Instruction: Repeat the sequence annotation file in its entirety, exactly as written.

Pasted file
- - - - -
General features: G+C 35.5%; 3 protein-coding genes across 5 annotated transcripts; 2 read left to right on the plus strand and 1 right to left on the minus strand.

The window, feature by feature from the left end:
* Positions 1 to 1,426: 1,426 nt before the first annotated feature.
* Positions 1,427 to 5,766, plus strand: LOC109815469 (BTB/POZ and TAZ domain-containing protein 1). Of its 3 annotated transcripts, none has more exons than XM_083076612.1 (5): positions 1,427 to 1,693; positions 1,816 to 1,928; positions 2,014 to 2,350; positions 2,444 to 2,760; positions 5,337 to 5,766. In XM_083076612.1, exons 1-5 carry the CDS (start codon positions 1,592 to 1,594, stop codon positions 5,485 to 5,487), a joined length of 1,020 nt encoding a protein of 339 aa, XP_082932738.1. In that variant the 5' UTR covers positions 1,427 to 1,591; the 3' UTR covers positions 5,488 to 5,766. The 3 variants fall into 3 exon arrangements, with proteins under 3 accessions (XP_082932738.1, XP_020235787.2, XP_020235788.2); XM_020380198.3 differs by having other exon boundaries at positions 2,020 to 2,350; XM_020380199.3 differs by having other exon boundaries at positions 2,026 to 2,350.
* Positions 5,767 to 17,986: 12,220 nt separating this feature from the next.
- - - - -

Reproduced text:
General features: G+C 35.5%; 3 protein-coding genes across 5 annotated transcripts; 2 read left to right on the plus strand and 1 right to left on the minus strand.

The window, feature by feature from the left end:
* Positions 1 to 1,426: 1,426 nt before the first annotated feature.
* Positions 1,427 to 5,766, plus strand: LOC109815469 (BTB/POZ and TAZ domain-containing protein 1). Of its 3 annotated transcripts, none has more exons than XM_083076612.1 (5): positions 1,427 to 1,693; positions 1,816 to 1,928; positions 2,014 to 2,350; positions 2,444 to 2,760; positions 5,337 to 5,766. In XM_083076612.1, exons 1-5 carry the CDS (start codon positions 1,592 to 1,594, stop codon positions 5,485 to 5,487), a joined length of 1,020 nt encoding a protein of 339 aa, XP_082932738.1. In that variant the 5' UTR covers positions 1,427 to 1,591; the 3' UTR covers positions 5,488 to 5,766. The 3 variants fall into 3 exon arrangements, with proteins under 3 accessions (XP_082932738.1, XP_020235787.2, XP_020235788.2); XM_020380198.3 differs by having other exon boundaries at positions 2,020 to 2,350; XM_020380199.3 differs by having other exon boundaries at positions 2,026 to 2,350.
* Positions 5,767 to 17,986: 12,220 nt separating this feature from the next.